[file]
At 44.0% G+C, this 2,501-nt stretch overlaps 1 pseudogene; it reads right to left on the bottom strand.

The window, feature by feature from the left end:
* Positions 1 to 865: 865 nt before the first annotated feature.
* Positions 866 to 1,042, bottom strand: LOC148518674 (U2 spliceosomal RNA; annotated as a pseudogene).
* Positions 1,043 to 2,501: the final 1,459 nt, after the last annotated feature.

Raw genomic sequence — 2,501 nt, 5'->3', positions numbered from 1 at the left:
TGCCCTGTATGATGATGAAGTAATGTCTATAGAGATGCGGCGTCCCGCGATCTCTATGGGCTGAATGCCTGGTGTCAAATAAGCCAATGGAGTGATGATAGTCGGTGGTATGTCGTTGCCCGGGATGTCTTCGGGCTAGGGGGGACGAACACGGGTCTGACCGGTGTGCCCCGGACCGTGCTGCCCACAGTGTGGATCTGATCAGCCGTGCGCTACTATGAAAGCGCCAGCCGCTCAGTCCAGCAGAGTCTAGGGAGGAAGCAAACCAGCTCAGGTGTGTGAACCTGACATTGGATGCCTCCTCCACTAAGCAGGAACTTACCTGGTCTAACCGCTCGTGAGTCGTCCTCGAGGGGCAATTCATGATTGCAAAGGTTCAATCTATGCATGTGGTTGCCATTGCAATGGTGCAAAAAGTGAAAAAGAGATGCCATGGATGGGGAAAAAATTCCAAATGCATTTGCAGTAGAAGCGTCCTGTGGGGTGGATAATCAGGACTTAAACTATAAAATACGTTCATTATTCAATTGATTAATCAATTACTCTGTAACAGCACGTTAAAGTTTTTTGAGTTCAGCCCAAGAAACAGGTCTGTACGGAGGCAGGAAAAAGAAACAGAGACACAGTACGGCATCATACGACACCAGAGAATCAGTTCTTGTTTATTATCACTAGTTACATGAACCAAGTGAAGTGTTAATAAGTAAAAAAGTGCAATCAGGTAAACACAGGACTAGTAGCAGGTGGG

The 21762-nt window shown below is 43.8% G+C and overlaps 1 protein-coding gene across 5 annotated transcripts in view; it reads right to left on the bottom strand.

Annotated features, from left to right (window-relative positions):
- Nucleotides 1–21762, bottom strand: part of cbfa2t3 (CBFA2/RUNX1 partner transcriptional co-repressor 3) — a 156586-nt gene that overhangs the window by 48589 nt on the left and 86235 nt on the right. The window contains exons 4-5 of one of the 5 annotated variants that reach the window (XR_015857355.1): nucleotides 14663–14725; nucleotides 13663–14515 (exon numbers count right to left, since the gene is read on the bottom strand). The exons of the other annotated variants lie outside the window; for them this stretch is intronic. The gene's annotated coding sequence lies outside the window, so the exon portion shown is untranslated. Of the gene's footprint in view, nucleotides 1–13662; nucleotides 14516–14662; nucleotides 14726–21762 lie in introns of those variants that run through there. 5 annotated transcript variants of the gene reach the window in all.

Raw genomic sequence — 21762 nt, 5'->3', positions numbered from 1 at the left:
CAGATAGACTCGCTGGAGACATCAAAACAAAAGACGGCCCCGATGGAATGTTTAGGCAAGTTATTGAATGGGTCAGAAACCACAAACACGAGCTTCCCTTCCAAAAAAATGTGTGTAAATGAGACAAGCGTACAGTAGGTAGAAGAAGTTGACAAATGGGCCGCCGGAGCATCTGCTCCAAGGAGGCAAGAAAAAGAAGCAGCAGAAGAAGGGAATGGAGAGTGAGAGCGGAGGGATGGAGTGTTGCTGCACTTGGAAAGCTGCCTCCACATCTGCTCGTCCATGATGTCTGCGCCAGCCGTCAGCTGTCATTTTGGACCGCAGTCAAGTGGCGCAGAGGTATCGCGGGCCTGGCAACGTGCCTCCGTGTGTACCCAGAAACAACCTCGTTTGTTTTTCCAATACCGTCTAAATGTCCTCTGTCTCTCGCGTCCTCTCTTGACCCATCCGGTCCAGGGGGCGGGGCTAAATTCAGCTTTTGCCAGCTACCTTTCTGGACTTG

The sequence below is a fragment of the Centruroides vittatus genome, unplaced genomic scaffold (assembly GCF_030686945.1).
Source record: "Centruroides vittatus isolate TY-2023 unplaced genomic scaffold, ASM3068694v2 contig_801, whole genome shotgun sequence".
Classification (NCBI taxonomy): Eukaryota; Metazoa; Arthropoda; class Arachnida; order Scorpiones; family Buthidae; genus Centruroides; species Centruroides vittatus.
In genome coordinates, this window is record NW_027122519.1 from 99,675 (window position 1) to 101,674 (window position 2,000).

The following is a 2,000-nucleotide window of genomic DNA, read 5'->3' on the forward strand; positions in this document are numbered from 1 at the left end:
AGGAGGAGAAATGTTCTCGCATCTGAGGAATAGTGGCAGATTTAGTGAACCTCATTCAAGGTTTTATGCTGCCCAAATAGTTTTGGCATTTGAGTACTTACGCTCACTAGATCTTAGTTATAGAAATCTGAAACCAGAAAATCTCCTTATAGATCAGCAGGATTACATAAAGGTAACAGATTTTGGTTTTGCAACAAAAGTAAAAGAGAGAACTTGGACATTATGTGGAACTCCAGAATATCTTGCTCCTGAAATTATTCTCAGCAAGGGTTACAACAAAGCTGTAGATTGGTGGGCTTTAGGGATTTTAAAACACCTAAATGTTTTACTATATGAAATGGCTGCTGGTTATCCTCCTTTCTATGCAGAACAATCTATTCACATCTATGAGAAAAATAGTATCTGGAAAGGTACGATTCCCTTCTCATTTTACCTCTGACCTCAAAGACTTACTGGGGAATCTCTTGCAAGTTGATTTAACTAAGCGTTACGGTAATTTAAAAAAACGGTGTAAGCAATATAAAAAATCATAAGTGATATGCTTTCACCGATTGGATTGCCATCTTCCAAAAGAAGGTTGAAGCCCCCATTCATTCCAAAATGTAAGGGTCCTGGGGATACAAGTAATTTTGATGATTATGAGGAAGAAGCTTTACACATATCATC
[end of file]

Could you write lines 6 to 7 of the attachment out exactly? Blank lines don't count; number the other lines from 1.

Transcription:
Raw genomic sequence — 2,501 nt, 5'->3', positions numbered from 1 at the left:
TGCCCTGTATGATGATGAAGTAATGTCTATAGAGATGCGGCGTCCCGCGATCTCTATGGGCTGAATGCCTGGTGTCAAATAAGCCAATGGAGTGATGATAGTCGGTGGTATGTCGTTGCCCGGGATGTCTTCGGGCTAGGGGGGACGAACACGGGTCTGACCGGTGTGCCCCGGACCGTGCTGCCCACAGTGTGGATCTGATCAGCCGTGCGCTACTATGAAAGCGCCAGCCGCTCAGTCCAGCAGAGTCTAGGGAGGAAGCAAACCAGCTCAGGTGTGTGAACCTGACATTGGATGCCTCCTCCACTAAGCAGGAACTTACCTGGTCTAACCGCTCGTGAGTCGTCCTCGAGGGGCAATTCATGATTGCAAAGGTTCAATCTATGCATGTGGTTGCCATTGCAATGGTGCAAAAAGTGAAAAAGAGATGCCATGGATGGGGAAAAAATTCCAAATGCATTTGCAGTAGAAGCGTCCTGTGGGGTGGATAATCAGGACTTAAACTATAAAATACGTTCATTATTCAATTGATTAATCAATTACTCTGTAACAGCACGTTAAAGTTTTTTGAGTTCAGCCCAAGAAACAGGTCTGTACGGAGGCAGGAAAAAGAAACAGAGACACAGTACGGCATCATACGACACCAGAGAATCAGTTCTTGTTTATTATCACTAGTTACATGAACCAAGTGAAGTGTTAATAAGTAAAAAAGTGCAATCAGGTAAACACAGGACTAGTAGCAGGTGGG